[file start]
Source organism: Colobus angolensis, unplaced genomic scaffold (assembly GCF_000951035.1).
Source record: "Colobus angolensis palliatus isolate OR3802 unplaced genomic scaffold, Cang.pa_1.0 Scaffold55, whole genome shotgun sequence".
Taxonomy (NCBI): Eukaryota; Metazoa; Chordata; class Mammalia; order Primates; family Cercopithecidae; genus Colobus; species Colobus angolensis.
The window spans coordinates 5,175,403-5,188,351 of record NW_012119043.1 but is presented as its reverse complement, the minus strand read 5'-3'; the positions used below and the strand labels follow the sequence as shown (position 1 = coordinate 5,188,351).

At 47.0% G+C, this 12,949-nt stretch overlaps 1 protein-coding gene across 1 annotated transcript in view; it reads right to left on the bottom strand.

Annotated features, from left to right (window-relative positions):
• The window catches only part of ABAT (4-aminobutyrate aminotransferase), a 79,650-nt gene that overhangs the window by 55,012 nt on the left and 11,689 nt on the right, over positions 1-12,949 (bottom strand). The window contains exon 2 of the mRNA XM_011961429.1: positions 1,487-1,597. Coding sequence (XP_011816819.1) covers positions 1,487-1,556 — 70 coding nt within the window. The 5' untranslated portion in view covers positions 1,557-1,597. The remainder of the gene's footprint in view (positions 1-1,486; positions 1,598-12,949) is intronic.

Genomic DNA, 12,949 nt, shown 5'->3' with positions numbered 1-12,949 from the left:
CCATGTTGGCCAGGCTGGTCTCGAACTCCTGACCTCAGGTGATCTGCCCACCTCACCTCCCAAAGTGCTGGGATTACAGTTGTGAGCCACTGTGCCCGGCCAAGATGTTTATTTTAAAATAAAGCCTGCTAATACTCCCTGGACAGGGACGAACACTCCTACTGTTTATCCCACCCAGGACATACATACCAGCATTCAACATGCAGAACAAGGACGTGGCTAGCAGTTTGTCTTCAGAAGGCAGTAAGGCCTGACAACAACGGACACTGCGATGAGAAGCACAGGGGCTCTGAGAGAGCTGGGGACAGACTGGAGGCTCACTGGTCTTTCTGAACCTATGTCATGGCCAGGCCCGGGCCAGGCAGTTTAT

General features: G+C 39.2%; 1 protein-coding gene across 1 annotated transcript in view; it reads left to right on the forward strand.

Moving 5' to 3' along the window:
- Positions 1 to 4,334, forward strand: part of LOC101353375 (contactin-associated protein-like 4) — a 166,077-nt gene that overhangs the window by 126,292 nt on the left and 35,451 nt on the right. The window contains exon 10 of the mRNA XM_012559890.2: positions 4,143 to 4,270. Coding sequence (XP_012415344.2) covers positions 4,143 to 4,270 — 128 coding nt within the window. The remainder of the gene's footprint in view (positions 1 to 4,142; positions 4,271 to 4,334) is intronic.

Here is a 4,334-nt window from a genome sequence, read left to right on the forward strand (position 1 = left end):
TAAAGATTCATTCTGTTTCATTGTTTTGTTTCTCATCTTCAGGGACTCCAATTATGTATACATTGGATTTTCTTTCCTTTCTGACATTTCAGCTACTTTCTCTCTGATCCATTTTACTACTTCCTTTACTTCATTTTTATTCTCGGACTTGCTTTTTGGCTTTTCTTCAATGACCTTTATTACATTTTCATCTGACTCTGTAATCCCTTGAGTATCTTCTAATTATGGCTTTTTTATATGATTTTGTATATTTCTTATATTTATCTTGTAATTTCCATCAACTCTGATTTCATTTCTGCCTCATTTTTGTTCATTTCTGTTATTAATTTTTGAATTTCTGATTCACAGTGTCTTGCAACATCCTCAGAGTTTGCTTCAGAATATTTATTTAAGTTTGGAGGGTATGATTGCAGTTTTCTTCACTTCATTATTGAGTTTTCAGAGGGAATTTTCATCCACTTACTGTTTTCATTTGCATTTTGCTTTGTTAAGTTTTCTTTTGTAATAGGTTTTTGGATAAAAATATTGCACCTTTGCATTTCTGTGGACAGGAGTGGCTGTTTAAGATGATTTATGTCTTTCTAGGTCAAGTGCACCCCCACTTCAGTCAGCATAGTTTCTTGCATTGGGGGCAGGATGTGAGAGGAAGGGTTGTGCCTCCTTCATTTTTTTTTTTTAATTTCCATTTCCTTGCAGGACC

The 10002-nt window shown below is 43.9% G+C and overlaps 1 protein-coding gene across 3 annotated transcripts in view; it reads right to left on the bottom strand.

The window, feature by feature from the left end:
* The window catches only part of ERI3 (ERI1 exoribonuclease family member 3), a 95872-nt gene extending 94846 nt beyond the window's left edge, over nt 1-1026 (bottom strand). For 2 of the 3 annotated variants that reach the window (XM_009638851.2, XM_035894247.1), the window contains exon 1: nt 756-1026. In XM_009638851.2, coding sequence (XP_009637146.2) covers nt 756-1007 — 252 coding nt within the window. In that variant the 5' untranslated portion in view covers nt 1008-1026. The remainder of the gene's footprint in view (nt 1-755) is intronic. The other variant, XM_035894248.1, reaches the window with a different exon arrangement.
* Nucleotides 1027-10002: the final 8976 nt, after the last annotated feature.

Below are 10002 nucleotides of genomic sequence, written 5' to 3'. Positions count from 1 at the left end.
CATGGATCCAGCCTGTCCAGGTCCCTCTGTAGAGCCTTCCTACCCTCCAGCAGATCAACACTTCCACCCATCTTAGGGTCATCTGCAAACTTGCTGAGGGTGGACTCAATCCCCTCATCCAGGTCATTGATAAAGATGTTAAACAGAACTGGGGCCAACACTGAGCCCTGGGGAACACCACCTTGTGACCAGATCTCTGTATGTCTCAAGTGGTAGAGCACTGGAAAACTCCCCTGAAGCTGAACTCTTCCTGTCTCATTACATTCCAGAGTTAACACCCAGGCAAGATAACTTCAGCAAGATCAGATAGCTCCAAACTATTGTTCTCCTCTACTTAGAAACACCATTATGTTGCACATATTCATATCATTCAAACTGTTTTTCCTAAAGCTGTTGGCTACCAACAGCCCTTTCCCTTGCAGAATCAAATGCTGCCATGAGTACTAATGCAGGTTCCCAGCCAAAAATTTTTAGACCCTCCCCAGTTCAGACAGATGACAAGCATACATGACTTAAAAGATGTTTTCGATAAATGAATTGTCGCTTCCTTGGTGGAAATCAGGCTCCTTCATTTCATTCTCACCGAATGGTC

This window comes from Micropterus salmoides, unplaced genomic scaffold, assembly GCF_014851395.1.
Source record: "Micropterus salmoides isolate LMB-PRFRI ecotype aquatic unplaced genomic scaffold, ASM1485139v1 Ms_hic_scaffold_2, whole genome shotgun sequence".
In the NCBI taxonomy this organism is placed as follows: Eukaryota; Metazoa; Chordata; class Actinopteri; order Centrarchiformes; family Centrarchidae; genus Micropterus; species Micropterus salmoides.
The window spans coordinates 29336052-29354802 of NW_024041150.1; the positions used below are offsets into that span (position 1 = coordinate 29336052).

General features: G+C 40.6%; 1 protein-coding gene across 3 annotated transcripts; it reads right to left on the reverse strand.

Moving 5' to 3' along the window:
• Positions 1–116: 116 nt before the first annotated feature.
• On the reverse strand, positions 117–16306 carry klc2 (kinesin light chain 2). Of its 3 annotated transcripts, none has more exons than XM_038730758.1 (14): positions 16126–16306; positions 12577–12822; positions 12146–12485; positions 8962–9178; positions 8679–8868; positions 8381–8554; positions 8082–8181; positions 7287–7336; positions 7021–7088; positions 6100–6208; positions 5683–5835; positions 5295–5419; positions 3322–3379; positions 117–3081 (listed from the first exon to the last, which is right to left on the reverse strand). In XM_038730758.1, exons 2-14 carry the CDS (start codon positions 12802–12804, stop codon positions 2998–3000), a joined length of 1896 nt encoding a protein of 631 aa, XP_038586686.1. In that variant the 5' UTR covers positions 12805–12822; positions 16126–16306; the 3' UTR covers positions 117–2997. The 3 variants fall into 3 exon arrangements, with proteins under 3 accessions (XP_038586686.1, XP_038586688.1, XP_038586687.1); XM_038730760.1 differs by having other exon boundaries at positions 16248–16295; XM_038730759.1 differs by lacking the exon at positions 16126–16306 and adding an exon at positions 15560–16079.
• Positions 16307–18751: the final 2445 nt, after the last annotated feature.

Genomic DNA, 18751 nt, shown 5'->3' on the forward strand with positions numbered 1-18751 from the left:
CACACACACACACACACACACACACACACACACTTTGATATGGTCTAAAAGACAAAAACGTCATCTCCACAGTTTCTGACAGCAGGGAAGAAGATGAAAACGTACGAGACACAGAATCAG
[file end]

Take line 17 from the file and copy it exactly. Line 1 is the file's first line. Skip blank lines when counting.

* The window catches only part of ERI3 (ERI1 exoribonuclease family member 3), a 95872-nt gene extending 94846 nt beyond the window's left edge, over nt 1-1026 (bottom strand). For 2 of the 3 annotated variants that reach the window (XM_009638851.2, XM_035894247.1), the window contains exon 1: nt 756-1026. In XM_009638851.2, coding sequence (XP_009637146.2) covers nt 756-1007 — 252 coding nt within the window. In that variant the 5' untranslated portion in view covers nt 1008-1026. The remainder of the gene's footprint in view (nt 1-755) is intronic. The other variant, XM_035894248.1, reaches the window with a different exon arrangement.